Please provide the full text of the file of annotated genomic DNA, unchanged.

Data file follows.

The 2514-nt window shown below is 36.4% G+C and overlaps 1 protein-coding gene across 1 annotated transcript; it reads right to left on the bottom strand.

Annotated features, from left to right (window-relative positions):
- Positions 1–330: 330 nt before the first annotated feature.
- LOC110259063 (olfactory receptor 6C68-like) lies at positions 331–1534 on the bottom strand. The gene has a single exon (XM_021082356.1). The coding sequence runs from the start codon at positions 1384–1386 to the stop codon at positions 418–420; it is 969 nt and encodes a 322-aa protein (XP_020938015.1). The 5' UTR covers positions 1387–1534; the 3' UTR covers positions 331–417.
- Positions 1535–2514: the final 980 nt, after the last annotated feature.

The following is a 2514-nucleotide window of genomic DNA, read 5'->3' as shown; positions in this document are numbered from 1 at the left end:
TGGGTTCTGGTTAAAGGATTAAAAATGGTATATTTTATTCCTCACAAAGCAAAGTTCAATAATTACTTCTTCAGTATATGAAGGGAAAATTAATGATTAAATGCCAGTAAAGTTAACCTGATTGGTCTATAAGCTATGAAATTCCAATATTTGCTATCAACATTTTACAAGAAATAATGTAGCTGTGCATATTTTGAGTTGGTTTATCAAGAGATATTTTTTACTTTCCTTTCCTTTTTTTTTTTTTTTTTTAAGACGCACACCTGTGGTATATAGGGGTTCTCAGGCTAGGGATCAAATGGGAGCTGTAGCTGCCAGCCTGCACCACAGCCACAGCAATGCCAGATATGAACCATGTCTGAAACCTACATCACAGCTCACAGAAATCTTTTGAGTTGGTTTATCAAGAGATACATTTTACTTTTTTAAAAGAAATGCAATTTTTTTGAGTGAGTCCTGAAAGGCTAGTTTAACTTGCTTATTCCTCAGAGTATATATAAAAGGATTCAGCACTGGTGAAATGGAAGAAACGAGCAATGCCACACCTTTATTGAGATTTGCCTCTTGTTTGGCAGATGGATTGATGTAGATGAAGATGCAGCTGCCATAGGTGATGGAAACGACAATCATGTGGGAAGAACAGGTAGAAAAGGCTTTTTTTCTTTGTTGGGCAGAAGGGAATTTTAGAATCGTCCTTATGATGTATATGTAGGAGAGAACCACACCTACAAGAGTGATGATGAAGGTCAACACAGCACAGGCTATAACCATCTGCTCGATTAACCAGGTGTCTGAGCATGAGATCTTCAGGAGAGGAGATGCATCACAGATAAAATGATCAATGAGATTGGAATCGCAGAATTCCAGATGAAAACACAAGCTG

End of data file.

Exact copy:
The 2514-nt window shown below is 36.4% G+C and overlaps 1 protein-coding gene across 1 annotated transcript; it reads right to left on the bottom strand.

Annotated features, from left to right (window-relative positions):
- Positions 1–330: 330 nt before the first annotated feature.
- LOC110259063 (olfactory receptor 6C68-like) lies at positions 331–1534 on the bottom strand. The gene has a single exon (XM_021082356.1). The coding sequence runs from the start codon at positions 1384–1386 to the stop codon at positions 418–420; it is 969 nt and encodes a 322-aa protein (XP_020938015.1). The 5' UTR covers positions 1387–1534; the 3' UTR covers positions 331–417.
- Positions 1535–2514: the final 980 nt, after the last annotated feature.

The following is a 2514-nucleotide window of genomic DNA, read 5'->3' as shown; positions in this document are numbered from 1 at the left end:
TGGGTTCTGGTTAAAGGATTAAAAATGGTATATTTTATTCCTCACAAAGCAAAGTTCAATAATTACTTCTTCAGTATATGAAGGGAAAATTAATGATTAAATGCCAGTAAAGTTAACCTGATTGGTCTATAAGCTATGAAATTCCAATATTTGCTATCAACATTTTACAAGAAATAATGTAGCTGTGCATATTTTGAGTTGGTTTATCAAGAGATATTTTTTACTTTCCTTTCCTTTTTTTTTTTTTTTTTTAAGACGCACACCTGTGGTATATAGGGGTTCTCAGGCTAGGGATCAAATGGGAGCTGTAGCTGCCAGCCTGCACCACAGCCACAGCAATGCCAGATATGAACCATGTCTGAAACCTACATCACAGCTCACAGAAATCTTTTGAGTTGGTTTATCAAGAGATACATTTTACTTTTTTAAAAGAAATGCAATTTTTTTGAGTGAGTCCTGAAAGGCTAGTTTAACTTGCTTATTCCTCAGAGTATATATAAAAGGATTCAGCACTGGTGAAATGGAAGAAACGAGCAATGCCACACCTTTATTGAGATTTGCCTCTTGTTTGGCAGATGGATTGATGTAGATGAAGATGCAGCTGCCATAGGTGATGGAAACGACAATCATGTGGGAAGAACAGGTAGAAAAGGCTTTTTTTCTTTGTTGGGCAGAAGGGAATTTTAGAATCGTCCTTATGATGTATATGTAGGAGAGAACCACACCTACAAGAGTGATGATGAAGGTCAACACAGCACAGGCTATAACCATCTGCTCGATTAACCAGGTGTCTGAGCATGAGATCTTCAGGAGAGGAGATGCATCACAGATAAAATGATCAATGAGATTGGAATCGCAGAATTCCAGATGAAAACACAAGCTG